How to get enough iron on a vegan or plant-based diet
There are two types of iron in food: Haem iron found in animal tissue, and non-haem iron found in plant foods. Iron nutrition depends on the amount of iron consumed and the amount absorbed. While the body more readily absorbs haem iron this is not necessarily a good thing, as the body has no means of disposing of excess iron, which can be toxic.
Two of the most important functions of iron in the body is for the production of haemoglobin for new red blood cells. Each blood cell lives for approximately 120 days and about 1/120th of the total number of red blood cells need to be replaced daily to maintain the right amount. Haemoglobin carries oxygen in the blood from the lungs to tissues throughout the body. This continuous supply of oxygen is vital for life. We need to be getting enough iron on a daily basis or red blood cells will be smaller and will contain less oxygen, which in turn would result in oxygen starvation throughout the body and would affect every function in the body.
Foods high in vitamin C such as broccoli, cauliflower, tomatoes and green peppers, help the body absorb iron from plant sources when taken with the same meal. The hydrochloric acid in the stomach and an increased need of iron by the body also enhances iron absorption. Tannic acid, found in black tea, coffee and many soft drinks, reduces iron absorption.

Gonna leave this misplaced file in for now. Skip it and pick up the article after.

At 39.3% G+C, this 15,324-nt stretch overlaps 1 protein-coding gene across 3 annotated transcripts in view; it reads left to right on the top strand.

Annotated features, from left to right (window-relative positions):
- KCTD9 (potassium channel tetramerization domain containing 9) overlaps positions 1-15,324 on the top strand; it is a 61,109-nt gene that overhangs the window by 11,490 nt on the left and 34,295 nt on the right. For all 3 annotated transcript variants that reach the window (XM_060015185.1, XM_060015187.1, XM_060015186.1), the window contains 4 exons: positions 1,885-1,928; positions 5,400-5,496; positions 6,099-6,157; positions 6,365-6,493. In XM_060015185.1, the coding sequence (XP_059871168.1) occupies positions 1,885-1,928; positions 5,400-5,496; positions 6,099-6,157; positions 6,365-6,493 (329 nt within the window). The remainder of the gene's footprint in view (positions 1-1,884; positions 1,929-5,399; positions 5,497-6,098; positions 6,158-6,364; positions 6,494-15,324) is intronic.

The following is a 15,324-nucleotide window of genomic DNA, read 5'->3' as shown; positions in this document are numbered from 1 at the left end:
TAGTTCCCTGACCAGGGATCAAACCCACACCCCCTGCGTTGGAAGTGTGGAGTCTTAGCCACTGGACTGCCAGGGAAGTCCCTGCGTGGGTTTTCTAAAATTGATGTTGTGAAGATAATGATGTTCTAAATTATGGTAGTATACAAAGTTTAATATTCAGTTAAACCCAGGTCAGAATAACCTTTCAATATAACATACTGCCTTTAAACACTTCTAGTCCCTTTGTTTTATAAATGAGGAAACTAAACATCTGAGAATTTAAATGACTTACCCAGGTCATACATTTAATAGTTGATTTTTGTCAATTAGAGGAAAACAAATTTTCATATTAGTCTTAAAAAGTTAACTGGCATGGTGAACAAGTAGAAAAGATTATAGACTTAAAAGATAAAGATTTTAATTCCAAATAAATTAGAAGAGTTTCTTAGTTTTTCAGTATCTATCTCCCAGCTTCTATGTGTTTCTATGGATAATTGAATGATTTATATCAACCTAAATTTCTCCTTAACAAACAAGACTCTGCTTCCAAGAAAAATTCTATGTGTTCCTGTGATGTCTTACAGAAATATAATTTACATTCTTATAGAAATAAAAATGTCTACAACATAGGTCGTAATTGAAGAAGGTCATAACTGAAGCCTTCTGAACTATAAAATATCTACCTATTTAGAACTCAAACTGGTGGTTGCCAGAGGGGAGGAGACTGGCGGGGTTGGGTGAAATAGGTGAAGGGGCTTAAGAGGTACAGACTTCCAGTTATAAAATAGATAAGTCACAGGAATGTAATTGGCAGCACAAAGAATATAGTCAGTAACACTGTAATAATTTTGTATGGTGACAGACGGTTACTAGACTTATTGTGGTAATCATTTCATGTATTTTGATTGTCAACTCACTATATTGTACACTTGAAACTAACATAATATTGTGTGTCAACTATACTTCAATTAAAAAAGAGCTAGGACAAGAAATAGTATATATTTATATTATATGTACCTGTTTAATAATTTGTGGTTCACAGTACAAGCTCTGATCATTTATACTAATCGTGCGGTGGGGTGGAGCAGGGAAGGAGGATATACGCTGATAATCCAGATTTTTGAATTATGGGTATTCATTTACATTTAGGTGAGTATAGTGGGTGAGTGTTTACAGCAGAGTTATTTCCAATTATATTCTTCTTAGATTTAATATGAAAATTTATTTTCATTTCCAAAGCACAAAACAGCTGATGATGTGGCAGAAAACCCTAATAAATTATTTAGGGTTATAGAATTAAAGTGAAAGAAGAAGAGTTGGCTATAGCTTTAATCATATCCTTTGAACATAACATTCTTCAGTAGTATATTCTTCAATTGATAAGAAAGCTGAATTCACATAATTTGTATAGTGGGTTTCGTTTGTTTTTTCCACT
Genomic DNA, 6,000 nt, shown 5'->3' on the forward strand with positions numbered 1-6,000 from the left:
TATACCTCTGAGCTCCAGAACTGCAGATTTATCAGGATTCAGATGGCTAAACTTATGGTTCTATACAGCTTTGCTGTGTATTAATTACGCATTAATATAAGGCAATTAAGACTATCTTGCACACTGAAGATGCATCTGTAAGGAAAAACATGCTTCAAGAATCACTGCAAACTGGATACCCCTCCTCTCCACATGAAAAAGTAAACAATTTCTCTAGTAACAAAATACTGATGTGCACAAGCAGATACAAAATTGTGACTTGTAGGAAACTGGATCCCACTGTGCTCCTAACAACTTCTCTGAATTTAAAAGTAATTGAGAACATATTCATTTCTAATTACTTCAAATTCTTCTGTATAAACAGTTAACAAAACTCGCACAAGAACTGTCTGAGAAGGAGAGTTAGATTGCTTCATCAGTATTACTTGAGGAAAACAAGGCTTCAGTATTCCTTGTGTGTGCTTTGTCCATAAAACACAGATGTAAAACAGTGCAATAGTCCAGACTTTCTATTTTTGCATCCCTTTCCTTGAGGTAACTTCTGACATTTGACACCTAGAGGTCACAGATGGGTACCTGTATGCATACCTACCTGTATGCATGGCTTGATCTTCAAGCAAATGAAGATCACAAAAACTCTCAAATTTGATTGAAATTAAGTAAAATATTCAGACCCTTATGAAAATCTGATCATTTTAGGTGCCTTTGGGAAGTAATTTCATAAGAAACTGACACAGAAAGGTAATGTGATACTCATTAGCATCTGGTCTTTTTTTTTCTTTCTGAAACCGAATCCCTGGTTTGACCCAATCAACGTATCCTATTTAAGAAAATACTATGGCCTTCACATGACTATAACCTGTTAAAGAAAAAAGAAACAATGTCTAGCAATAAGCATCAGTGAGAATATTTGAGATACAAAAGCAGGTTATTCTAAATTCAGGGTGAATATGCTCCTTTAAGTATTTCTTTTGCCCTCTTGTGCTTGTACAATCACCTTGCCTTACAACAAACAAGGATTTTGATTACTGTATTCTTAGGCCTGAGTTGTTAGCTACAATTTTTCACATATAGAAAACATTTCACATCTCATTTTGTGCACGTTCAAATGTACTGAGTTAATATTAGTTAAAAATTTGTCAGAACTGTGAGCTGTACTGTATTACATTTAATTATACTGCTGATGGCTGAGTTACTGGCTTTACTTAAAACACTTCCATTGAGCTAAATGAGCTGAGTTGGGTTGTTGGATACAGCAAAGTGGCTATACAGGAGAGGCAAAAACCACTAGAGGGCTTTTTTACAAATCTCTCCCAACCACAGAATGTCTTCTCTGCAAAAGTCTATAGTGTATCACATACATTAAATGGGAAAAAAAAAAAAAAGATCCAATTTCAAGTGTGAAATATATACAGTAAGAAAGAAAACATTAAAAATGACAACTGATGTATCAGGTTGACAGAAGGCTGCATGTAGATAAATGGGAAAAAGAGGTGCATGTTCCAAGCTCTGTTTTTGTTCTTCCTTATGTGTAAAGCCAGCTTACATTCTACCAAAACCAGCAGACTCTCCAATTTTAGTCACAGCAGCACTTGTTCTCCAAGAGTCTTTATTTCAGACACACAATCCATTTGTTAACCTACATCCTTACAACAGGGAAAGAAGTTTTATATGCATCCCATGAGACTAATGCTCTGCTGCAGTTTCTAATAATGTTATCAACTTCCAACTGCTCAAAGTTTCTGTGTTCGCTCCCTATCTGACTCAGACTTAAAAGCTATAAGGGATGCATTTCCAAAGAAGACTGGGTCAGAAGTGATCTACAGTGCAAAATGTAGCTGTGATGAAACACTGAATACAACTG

Anaemia: Iron deficiency symptoms
The most common symptoms associated with a lack of iron is a lack of energy, constant tiredness and lowered immunity. You may also have trouble concentrating, experience headaches or feel the worst for physical exertion. The symptoms of early anaemia are quite general and easy to miss.
Severe iron deficiency, that is not due to a sudden loss of blood, develops over time. Shortness of breath, an increased pulse-rate, paleness or clammy skin, cracked skin around the mouth, brittle nails and hair, feeling faint and poor circulation can indicate chronic or acute anaemia.
Plant-based sources of iron
You can get all the iron you need from plant foods. However, to ensure adequate intake from vegetables you need to eat a good supply and a good variety. Most foods contain some iron. Excellent sources of iron include asparagus, chard, spinach, thyme, and turmeric and cumin seeds. Very good sources of iron include romaine lettuce, dried figs, prunes and apricots, blackstrap molasses, tofu, mustard and collard greens, leeks, oregano, and black pepper. Good sources of iron include lentils, brussel sprouts, chickpeas and broccoli, kale, fennel, pumpkin and sesame seeds.
Leafy greens are best eaten raw to preserve their vitamin C content. Steam rather than boil your vegetables to preserve their vitamin and iron content. Peel and chop vegetables when you are ready to use them as exposure to air causes a loss of mineral and vitamin content. Regularly eating plenty of iron-rich foods will ensure that you get all the iron you need.
If you suspect you are deficient in iron your doctor can arrange for blood tests or other investigations.
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